Outlook on desktop was starting to look outdated, but the colossus of email clients has found new life on mobile and web—and there’s more to the software than you might think. Whether you use the desktop client every day or have been dabbling in the new apps for iOS and Android, here are our favorite tricks for getting more from Outlook.
One of the ways you can use Outlook’s categories feature is to create a distinction between work and personal email (choose Categorize then All Categories from the Home tab of the ribbon menu to tweak these labels). Use the Filter Email option to quickly show a specific category on screen.
If you just want to highlight certain emails in your inbox, go to View on the ribbon menu and choose View Settings then Conditional Formatting. Set up a new rule to match a particular category, and you can give work or personal messages a different appearance in the main inbox view.
If you want to send an email but you’re going to out of the country (for example) when it gets delivered, Outlook lets you do this. From the new email window, choose Options from the ribbon menu and Delay Delivery. The subsequent dialog box lets you set a specific date and time for delivery.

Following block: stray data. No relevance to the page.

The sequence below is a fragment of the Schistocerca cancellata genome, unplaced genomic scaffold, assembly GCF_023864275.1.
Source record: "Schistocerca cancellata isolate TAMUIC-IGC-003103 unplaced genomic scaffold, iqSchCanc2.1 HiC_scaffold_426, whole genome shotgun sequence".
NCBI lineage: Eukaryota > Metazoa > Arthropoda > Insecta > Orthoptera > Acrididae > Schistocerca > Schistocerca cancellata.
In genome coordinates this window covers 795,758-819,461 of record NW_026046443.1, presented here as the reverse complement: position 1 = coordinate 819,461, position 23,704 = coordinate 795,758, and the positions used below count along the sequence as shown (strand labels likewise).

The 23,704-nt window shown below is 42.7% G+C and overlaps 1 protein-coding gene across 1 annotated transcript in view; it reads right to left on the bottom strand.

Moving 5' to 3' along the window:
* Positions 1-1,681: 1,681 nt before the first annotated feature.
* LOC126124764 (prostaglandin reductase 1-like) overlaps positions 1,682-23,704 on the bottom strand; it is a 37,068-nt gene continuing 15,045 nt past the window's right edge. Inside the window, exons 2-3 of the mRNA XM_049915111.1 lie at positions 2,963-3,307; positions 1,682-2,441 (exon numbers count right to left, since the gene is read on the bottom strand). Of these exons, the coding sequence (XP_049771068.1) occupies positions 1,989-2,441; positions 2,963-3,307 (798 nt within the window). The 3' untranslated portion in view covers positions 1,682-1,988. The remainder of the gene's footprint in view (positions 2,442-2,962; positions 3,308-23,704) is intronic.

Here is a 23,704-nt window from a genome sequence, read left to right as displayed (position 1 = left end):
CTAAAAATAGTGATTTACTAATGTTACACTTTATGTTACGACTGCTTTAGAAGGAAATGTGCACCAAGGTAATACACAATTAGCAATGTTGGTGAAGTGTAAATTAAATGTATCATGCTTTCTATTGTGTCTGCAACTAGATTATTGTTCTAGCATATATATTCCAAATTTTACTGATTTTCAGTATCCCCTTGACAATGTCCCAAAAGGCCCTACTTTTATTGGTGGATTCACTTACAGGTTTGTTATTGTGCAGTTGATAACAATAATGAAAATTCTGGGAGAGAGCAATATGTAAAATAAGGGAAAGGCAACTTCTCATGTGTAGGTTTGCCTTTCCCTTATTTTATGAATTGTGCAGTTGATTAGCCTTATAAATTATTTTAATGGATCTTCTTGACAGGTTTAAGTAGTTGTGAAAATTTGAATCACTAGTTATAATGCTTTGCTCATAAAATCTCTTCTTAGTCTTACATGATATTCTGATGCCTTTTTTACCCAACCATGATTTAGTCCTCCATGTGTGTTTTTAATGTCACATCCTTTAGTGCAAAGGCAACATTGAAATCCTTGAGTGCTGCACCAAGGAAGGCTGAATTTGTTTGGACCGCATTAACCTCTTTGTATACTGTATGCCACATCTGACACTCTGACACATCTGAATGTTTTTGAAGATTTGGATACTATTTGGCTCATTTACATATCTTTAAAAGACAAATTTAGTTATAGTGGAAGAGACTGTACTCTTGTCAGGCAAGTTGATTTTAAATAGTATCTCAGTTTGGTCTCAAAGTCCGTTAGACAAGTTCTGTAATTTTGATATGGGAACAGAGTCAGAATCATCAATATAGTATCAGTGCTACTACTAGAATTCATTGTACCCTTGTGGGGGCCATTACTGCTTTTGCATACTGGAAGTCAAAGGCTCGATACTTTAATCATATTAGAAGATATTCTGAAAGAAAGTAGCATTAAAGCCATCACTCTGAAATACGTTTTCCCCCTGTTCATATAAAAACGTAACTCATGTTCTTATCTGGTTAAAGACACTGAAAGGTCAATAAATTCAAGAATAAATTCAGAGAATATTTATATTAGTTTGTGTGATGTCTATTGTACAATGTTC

The usual importance and sensitivity options are available, too, and you can specify an alternative email address for replies if you really are making a run for it. The only caveat (unless you’re using an Exchange server) is that Outlook has to be running for the message to be sent at the specified time.
One of the features in the Outlook desktop client you might not have come across are the virtual Post-it notes—they can be used for reminders, quick notes, temporary bits of text or anything else. The easiest way to create a new note is via the Ctrl+Shift+N keyboard shortcut.
You can position notes anywhere you like on screen but if you need to find them again click on the More... button at the foot of the navigation pane (three horizontal dots) and pick Notes. These handy portable Post-its can be assigned to categories too, which changes their color on screen.
You no doubt find yourself writing out similar phrases repeatedly (“the kitchen coffee is not for sharing”) and Outlook’s Quick Parts feature can help here. From an email compose window, highlight the text to save, then choose Insert, Quick Parts and then Save Selection to Quick Part Gallery.
The phrase will then appear as a suggestion whenever you start typing it out again, but should you need to call it up on demand, you can go back to the same Quick Parts drop-down menu. It’s also useful for telephone numbers, URLs, and postal addresses that you want to make sure are always accurate.
Trying to find a free slot in your day isn’t easy but Outlook can help by showing calendars alongside each other: place a tick next to all the calendars you want to see in the Calendar view, then choose a layout format from the ribbon menu at the top to change the view of all your displayed calendars.